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Personal Names, Such Important Words!

The Atlantic has recently published the results of new research from the University of Melbourne which shows that employees with easier-to-pronounce names are more likely to get promoted!

Researchers led by Dr. Simon Laham analysed how the pronunciation of names can influence impression formation and decision-making in the workplace. They used field data on 500 lawyers in the U.S. and conducted a mock ballot experiment. They used a range of names from Anglo, Asian and West and East European backgrounds.

The research found that attorneys with more pronounceable names advanced their career more quickly in their companies, while political aspirants with simpler names were more likely to be elected. This effect didn’t depend on the name’s length or cultural origin, but on its ease of pronunciation.

The full study, “The Name-Pronunciation Effect: Why People Like Mr. Smith More Than Mr. Colquhoun” (PDF) was published in the Journal of Experimental Social Psychology.

By | March 9th, 2012|Blog|0 Comments

Linguistic Achievements of Women


Today is the International Women’s Day, so let’s learn about and celebrate the linguistic achievements of women. Everything young females do verbally used to be considered a sign of vapidity, insecurity or some other flaw, but now several linguists do not quite agree. Such thinking is outdated: girls and women in their teens and 20s deserve credit for pioneering vocal trends and popular slang.

Women uptalk, which means they pronounce statements as if they were questions, create slang words like “bitchin’,” a synonym of awesome, and “ridic,” an abbreviation of ridiculous, and always use “like” as a conversation filler.

These examples may have been created by women, but they are now used by both sexes. The American linguist Mark Liberman states that George W. Bush used “uptalk” all the time and men now use “like” more than women in conversation.

Why are women about half a generation ahead of males as far as vocal trends are concerned? Some linguists suggest that women are more sensitive to social interactions and hence more likely to adopt subtle vocal cues. Others say they use language to assert their power in a culture that, at least in days gone by, asked them to be calm and decorous. Whatever the answer, the idea that women’s vocal fads quickly spread to the general population is well established.

The New York Times has recently published an article about a paper on “vocal fry” written by researchers from Long Island University. “Vocal fry” is a kind of creaky voice now associated with young women and girls, which has a long history with English speakers. Dr. Crystal, the British linguist, cited it as far back as 1964, as a way for British men to denote their superior social standing. In the United States, it has been gaining popularity among women since at least 2003, when Carmen Fought, a professor of linguistics at Pitzer College in Claremont, detected it among the female speakers of a Chicano dialect in California.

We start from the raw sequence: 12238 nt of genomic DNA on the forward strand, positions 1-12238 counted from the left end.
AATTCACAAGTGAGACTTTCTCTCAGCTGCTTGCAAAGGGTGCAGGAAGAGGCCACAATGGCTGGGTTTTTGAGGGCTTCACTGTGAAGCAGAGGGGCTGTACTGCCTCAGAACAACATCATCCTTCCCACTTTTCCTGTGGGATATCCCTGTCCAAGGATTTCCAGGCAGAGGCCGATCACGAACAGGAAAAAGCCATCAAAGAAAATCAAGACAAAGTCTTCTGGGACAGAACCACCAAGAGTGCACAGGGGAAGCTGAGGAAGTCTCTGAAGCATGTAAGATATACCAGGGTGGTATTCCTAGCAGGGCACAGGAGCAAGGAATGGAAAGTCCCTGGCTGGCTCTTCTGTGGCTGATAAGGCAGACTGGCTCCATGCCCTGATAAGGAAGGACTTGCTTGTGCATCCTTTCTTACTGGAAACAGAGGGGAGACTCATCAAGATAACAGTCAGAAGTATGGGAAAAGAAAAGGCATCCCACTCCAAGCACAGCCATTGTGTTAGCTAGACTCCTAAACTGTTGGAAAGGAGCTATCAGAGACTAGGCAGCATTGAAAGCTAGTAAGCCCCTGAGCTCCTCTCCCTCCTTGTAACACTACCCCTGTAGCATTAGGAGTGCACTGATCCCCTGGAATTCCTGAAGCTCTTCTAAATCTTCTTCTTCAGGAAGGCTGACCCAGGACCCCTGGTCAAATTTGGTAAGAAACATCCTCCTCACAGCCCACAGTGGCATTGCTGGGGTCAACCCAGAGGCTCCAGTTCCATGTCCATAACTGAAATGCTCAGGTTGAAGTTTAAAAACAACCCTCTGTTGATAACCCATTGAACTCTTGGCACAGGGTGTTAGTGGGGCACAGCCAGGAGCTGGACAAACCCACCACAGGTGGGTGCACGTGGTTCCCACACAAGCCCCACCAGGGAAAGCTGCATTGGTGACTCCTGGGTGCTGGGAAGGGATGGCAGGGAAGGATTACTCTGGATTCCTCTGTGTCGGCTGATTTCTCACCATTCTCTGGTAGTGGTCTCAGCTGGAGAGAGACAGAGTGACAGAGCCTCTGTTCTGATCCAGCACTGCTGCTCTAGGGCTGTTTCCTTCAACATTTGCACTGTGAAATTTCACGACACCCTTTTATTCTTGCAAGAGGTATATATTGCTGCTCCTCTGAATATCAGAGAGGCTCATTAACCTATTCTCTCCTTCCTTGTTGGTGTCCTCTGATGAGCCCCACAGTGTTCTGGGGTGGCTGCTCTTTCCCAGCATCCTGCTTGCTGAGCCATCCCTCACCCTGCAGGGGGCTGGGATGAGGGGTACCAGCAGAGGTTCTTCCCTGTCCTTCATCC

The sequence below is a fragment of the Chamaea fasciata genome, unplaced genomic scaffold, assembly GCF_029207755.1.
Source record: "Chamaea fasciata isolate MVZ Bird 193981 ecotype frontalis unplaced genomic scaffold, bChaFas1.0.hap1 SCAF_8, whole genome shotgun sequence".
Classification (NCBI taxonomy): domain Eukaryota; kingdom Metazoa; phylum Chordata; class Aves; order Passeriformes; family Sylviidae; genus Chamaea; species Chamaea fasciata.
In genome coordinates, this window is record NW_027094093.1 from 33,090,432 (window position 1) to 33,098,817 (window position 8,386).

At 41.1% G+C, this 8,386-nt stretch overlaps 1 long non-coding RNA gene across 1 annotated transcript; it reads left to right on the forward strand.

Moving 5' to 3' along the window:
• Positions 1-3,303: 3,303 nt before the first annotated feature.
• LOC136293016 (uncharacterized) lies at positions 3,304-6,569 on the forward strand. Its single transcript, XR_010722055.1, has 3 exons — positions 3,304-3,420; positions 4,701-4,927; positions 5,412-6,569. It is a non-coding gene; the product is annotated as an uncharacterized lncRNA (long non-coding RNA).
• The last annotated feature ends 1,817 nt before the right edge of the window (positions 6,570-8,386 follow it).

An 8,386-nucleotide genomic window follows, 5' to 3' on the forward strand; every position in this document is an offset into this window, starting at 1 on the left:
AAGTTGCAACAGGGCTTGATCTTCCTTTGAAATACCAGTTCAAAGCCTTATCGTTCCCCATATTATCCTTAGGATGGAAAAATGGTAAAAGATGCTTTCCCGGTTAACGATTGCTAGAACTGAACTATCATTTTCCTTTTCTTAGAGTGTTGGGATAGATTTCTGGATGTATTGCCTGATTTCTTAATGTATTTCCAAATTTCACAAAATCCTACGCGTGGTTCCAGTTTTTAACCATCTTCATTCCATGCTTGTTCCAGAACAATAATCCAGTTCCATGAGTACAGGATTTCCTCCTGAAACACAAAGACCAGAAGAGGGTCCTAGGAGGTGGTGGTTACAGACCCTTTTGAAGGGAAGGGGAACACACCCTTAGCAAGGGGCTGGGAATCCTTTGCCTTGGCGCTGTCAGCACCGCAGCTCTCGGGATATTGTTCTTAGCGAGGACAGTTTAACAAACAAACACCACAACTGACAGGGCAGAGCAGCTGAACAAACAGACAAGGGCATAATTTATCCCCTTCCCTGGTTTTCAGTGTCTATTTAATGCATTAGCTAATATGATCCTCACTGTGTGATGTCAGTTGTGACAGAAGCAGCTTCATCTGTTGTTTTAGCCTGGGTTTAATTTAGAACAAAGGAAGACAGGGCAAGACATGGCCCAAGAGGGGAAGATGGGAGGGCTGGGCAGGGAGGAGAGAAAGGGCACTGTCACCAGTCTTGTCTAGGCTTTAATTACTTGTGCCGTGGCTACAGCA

A classic example of vocal fry, can be heard in the movie She Done Him Wrong (1933) when Mae West says “Why don’t you come up sometime and see me.”

By | March 7th, 2012|Blog|0 Comments

Toast to the Welsh Language


At the end of January, the BBC published an article about the pub The Seven Stars in Wrexham, the largest town in North Wales. This pub was renamed Saith Seren, a direct translation into Welsh, and is being run by the newly-formed Wrexham Welsh Centre.

Wrexham has become the first location in Wales chosen to be a “bilingual town” in a scheme to promote the use of the Welsh language. The project, drawn up by the Welsh government and the Welsh Language Board, hopes to encourage more people to use Welsh in everyday life in the town.

People are also welcome to drop their suggestions for a name for the new beer, which is being brewed with the help of Pene Coles from the Sandstone Brewery, who sits on the centre’s board of directors.

This pub features regular live music by Welsh-language bands and local bands with poetry, film and theatre, and serves as a focus for hundreds of Welsh learners in the area.

Although the aim is to promote the use of Welsh, the centre is open to all members of the public, and as well as food, drink and entertainment, the centre hopes to offer meeting rooms, community facilities and office space. Phase two of the project, the upstairs renovation of the listed building, is expected to be completed by June.

If you are interested in the Welsh language, you can also read Can Wales Really Trust Google Translate?

By | March 6th, 2012|Blog|0 Comments
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